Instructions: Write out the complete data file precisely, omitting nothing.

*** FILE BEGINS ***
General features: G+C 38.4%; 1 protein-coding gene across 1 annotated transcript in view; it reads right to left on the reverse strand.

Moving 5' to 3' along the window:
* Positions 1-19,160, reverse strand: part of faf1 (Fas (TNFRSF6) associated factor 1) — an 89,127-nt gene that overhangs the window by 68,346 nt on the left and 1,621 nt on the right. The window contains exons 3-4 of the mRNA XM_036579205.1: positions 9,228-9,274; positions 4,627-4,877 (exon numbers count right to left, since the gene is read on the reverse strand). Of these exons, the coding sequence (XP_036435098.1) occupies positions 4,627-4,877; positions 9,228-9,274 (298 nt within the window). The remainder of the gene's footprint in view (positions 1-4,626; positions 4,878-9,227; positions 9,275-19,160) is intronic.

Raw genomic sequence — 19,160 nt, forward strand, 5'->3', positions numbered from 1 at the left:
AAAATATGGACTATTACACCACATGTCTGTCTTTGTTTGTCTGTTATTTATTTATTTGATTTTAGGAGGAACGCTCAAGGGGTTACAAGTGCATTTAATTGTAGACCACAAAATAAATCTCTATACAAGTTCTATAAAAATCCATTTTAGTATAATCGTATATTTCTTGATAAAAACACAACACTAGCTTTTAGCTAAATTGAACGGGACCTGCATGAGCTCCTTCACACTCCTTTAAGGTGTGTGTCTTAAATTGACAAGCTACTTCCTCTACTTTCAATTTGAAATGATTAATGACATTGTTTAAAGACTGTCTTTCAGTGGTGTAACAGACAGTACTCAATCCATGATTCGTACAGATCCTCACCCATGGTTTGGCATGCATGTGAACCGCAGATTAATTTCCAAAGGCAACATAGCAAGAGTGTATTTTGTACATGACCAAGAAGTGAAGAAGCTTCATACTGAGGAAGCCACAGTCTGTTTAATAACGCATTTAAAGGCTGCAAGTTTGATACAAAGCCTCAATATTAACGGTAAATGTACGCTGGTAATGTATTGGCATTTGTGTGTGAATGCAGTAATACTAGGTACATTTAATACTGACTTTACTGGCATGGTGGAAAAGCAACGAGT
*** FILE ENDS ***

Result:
General features: G+C 38.4%; 1 protein-coding gene across 1 annotated transcript in view; it reads right to left on the reverse strand.

Moving 5' to 3' along the window:
* Positions 1-19,160, reverse strand: part of faf1 (Fas (TNFRSF6) associated factor 1) — an 89,127-nt gene that overhangs the window by 68,346 nt on the left and 1,621 nt on the right. The window contains exons 3-4 of the mRNA XM_036579205.1: positions 9,228-9,274; positions 4,627-4,877 (exon numbers count right to left, since the gene is read on the reverse strand). Of these exons, the coding sequence (XP_036435098.1) occupies positions 4,627-4,877; positions 9,228-9,274 (298 nt within the window). The remainder of the gene's footprint in view (positions 1-4,626; positions 4,878-9,227; positions 9,275-19,160) is intronic.

Raw genomic sequence — 19,160 nt, forward strand, 5'->3', positions numbered from 1 at the left:
AAAATATGGACTATTACACCACATGTCTGTCTTTGTTTGTCTGTTATTTATTTATTTGATTTTAGGAGGAACGCTCAAGGGGTTACAAGTGCATTTAATTGTAGACCACAAAATAAATCTCTATACAAGTTCTATAAAAATCCATTTTAGTATAATCGTATATTTCTTGATAAAAACACAACACTAGCTTTTAGCTAAATTGAACGGGACCTGCATGAGCTCCTTCACACTCCTTTAAGGTGTGTGTCTTAAATTGACAAGCTACTTCCTCTACTTTCAATTTGAAATGATTAATGACATTGTTTAAAGACTGTCTTTCAGTGGTGTAACAGACAGTACTCAATCCATGATTCGTACAGATCCTCACCCATGGTTTGGCATGCATGTGAACCGCAGATTAATTTCCAAAGGCAACATAGCAAGAGTGTATTTTGTACATGACCAAGAAGTGAAGAAGCTTCATACTGAGGAAGCCACAGTCTGTTTAATAACGCATTTAAAGGCTGCAAGTTTGATACAAAGCCTCAATATTAACGGTAAATGTACGCTGGTAATGTATTGGCATTTGTGTGTGAATGCAGTAATACTAGGTACATTTAATACTGACTTTACTGGCATGGTGGAAAAGCAACGAGT